The virtual rebel: Mon semblable!

Despite ceaseless social networking, the virtual rebel’s many hours of online agitation remain largely unproductive. Victor Tsilonis, editor of Greek journal Intellectum, says it’s time for some real-time.

Contrary to the widespread belief – mainly, but not exclusively, of the 50+ generation – the virtual rebel is a common figure and not at all rare among the youth. Scientific studies have shown that the personality of the virtual rebel has certain features, independent of sex, which doesn’t actually matter.

The virtual rebel is 20 to 40 years old, better educated than his or her IQ (i.e. his or her academic degrees are more numerous or of a higher grade than his IQ would suggest), and has at least one computer and probably two: one at the workplace and one at home. He or she has one or more social network accounts (Facebook, Myspace or Twitter, most of whose names are quite funny when translated in Greek) and, regardless of the language he or she speaks, be it Greek, Hungarian or Celtic, enjoys using foreign, English names, which have better impact on his or her cerebral cortex.

Finally, rather than using classic web-browsers like Internet Explorer or the “Fox on Fire” (Firefox), he or she doesn’t hesitate to try new web-exploring programmes with impressive names such as “rockmelt” or the suggestive “flock”, which helps the virtual rebel maximize his or her participation in the social networking “revolution”.

The world of virtual reality and digital social networking is exactly the environment in which the virtual rebel evolves as a personality, diffusing his or her energy for around three to four hours a day. Nevertheless, though the observation of this virtual world is constant, given that he or she spends between 11.25 and 15 minutes online per hour, 16 hours a day, not including 8 hours sleep (although the phenomenon of the sleepless virtual rebel exists too), his or her involvement is rendered, or tends to be rendered, the most important and intellectually demanding activity of the day.

Hence, virtual reality is the space where he or she constantly rebels in various ways: the virtual rebel observes friends’ and acquaintances’ websites, discovers via existing friends interesting new personalities and potential partners for his virtual revolution, vividly expresses his own opinion about current events, updates his personal status, discusses intensely on pages and friends’ “walls”, uploads short poems or revolutionary songs, and boldly states his preference to everything his virtual comrades courageously write by clicking on the “like” button.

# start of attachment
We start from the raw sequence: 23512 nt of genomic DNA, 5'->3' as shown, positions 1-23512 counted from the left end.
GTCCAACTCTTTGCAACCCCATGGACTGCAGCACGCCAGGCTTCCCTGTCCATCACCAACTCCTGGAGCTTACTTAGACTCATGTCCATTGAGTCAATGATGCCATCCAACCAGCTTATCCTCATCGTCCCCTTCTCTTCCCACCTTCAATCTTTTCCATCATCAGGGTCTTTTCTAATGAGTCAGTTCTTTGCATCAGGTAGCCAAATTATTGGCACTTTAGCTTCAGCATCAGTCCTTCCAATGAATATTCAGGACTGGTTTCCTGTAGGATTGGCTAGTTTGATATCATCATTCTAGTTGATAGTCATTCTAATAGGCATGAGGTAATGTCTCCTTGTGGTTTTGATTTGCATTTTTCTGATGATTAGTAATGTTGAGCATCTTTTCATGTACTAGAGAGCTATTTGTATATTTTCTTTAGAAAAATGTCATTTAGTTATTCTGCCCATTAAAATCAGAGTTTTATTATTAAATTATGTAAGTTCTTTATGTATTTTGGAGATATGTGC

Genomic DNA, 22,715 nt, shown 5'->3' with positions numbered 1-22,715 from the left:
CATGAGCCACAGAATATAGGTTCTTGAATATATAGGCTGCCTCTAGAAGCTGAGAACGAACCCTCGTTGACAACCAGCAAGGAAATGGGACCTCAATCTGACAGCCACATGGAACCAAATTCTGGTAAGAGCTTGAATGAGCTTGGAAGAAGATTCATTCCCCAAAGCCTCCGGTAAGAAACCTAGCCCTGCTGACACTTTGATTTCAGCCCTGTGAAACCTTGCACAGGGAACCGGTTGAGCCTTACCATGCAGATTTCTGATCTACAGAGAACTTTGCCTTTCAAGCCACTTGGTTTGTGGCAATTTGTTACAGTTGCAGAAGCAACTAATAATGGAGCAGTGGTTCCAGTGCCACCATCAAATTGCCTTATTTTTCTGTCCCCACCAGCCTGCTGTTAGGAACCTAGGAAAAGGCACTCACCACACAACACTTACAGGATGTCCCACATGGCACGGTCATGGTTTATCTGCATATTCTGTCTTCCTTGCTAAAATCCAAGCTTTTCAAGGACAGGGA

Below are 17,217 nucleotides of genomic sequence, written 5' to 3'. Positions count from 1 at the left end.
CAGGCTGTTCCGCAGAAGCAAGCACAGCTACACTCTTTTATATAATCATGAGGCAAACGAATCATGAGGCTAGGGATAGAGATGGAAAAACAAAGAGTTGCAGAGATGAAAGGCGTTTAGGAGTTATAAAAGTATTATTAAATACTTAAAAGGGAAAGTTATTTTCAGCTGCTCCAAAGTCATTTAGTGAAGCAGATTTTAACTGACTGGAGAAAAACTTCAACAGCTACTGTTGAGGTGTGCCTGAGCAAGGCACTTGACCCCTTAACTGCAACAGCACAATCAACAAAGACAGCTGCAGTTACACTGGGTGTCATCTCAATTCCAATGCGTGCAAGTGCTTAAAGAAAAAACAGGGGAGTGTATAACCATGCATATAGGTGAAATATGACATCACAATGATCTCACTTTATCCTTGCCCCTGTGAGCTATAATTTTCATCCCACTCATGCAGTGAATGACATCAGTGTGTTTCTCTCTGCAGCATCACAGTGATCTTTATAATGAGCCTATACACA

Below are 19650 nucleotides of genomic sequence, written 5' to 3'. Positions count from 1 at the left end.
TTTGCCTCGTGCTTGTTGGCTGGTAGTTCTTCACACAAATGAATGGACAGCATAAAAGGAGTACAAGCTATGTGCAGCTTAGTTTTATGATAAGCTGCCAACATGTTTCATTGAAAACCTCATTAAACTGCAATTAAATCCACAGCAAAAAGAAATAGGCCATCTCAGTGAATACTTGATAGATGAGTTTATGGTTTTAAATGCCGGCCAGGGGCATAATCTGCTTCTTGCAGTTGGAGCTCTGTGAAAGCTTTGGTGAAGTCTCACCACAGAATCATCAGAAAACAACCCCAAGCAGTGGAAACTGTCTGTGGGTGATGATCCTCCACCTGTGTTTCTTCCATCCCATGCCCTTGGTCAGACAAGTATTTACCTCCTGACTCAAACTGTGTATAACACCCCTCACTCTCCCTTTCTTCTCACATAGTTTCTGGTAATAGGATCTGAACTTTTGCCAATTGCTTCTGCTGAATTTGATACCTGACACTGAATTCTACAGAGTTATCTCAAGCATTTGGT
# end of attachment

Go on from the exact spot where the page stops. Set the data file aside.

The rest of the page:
On the anniversaries of revolutions that he or she typically never experienced, such as the “No” Anniversary of 28 October 1940 [when Greece refused to allow Mussolini its use its ports and airports for his African campaign, plunging the two nations into a war Greece unexpectedly won – ed.] or the Greek military’s suppression of the students’ uprising in Athens on 17 November 1973 [killing dozens, an event considered to have been crucial to the fall of the dictatorship the following year – ed.], he uploads songs of Sofia Vempo’s and Manos Loizo’s [patriotic folk singers associated with resistance to fascism and the dictatorship – ed.], pens a few of his own slogans concerning the historical facts, and perhaps upload photos of epic World War II battles or the huge banner with the word “Freedom” flown from the School of Engineering of the University of Athens in ’73.

In real life, however, the virtual rebel is in a permanently dormant state or, at best repeats like a perfect genetic copy the mistakes of his or her parents. He or she abstains from elections or, if he or she does vote, supports traditionally and uncritically the party of his parents, because “that is what he or she knows”. The reason for this is that 99.99 per cent of virtual rebels at some point forget that the Internet is actually an extension, and not a replacement, of real life, the latter tending to becoming less and less important by the day.

As time passes, the actions of the virtual rebel are increasingly limited to “like” clicks. This way he or she admirably attends the opening of the new Toulouse Lautrec exhibition at the Tellogleio Foundation in Thessaloniki, the Athens leg of the latest U2 world tour, the recent action of Sfina collective, etc. At some point, however, he or she gets bored even doing this, and stops clicking “like”.

But while the revolution in the digital world goes on, in the real world nothing seems to change and never will, not only for the virtual rebel, but for anyone else too. That’s because the virtual rebel is you, the virtual rebel is me.

Published 25 October 2011
Original in Greek
Translated by Athena Avgitidou, Danai Roussou
First published by Intellectum 7 (2010) (Greek version); Eurozine (English version)

Contributed by Intellectum © Victor Tsilonis / Intellectum / Eurozine

PDF/PRINT

Related Articles

Cover for: With religious fervour

With religious fervour

On the ‘New Atheists’

Giovanni Tiso reads the recently published transcript of the famous 2007 conversation between ‘New Atheists’ Daniel Dennett, Christopher Hitchens, Richard Dawkins and Sam Harris and asks why ridiculing your targets with sceptical tools has been so influential.

Cover for: A ‘cultural reservation’

A recent study shows that cultural journals in Estonia provide a space for criticism not offered by larger media. The Estonian cultural journal sector is among the best-funded in Europe. Despite a conservative definition of the medium – only print journals qualify for support – journals retain full independence and the field is diverse.

Discussion